Now More Than Ever: Lesson Plans on the Basics of Islam and the Modern Middle East

Some of these girls are refugees from Syria and Iraq.  Now, through the mercy and compassion of others, they are safe, fortunate enough to attend school in Bahrain.  But there are many more just like them still hoping to escape the conflict and war that continues unabated in their homeland. 

If only the United States – self-proclaimed greatest nation on Earth  – could hold itself to the same standard as Bahrain.

The President of the United States – acting from fear, ignorance, and prejudice, in defiance of the America’s best virtues, of tolerance, inclusion, and mercy – has unilaterally decided that Islam is the enemy.

Educators, do your part! Teach the next generation of American students that Islam is not the enemy. The enemy is extremism, whether it comes from Aleppo or Washington.
 
Find time in your class for one of these lessons on the history, beliefs, culture, and humane values of Islam.

LESSON PLANS

There is plenty of false information about Islam on the internet.  For many reasons, you must be careful of what you read – pay close attention to your sources and always ask yourself, “How does this piece of information fit with what I already know?”  

Here’s an honest attempt to accurately convey the most basic beliefs and practices of Islam in a form suitable for use in the classroom or for anyone who is just curious about a topic that relevant in a rapidly globalizing world.  Please read the following in the spirit with which it was written – with good intentions toward greater understanding and tolerance.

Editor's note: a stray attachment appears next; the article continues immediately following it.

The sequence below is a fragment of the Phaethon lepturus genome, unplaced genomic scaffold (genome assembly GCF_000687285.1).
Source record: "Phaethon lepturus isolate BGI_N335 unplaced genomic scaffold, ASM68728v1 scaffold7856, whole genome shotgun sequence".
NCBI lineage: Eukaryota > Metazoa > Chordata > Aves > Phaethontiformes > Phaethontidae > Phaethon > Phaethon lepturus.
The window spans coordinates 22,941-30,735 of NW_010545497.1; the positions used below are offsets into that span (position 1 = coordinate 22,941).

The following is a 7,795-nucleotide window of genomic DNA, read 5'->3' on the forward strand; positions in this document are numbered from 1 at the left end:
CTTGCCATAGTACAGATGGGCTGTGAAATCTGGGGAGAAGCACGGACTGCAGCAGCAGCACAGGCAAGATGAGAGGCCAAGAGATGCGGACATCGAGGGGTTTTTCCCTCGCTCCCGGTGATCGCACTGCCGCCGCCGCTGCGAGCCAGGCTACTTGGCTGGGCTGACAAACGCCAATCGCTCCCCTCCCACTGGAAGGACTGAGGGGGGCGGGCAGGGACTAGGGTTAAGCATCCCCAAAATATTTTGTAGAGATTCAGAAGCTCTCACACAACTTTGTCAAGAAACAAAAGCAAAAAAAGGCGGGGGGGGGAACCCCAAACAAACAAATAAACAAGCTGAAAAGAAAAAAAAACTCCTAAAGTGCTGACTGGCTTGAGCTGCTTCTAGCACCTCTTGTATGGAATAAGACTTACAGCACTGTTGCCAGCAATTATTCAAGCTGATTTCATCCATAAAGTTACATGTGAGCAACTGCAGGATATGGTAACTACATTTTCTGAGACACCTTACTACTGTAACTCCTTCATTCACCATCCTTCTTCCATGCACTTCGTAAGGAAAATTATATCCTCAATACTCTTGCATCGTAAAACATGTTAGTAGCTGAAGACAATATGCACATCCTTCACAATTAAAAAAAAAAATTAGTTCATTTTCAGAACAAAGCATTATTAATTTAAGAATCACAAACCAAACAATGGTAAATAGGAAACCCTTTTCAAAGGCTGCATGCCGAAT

• Muhammad, the Prophet of Islam (Free online text suited for middle or high school classroom use, guided reading questions, and suggested activities): Who was Muhammad, and how did the Arab world of the seventh century shape his teachings?  
  • Five Pillars to Hold Me Up: What Do Muslims Believe? (Free online text suited for middle or high school classroom use, guided reading questions, and suggested activities): What are the basic teachings of Islam, and what does it mean to be a Muslim?
  • United Arab Emirates Case Study: How would you diversify your single resource economy? (Free online text suited for middle or high school classroom use, guided reading questions, and suggested activities):  It is risky for a nation’s economy to be overly dependent on any one business, especially a single raw commodity, like oil.  Such commodities are subject to sudden fluctuations in price.  While world demand for oil is high, and while a nation’s reserves last, that nation might be very wealthy.  But what would happen to that economy if oil prices fell?

THIS UNIT WAS MADE POSSIBLE THROUGH A GENEROUS GRANT FROM THE BILATERAL US-ARAB CHAMBER OF COMMERCE.

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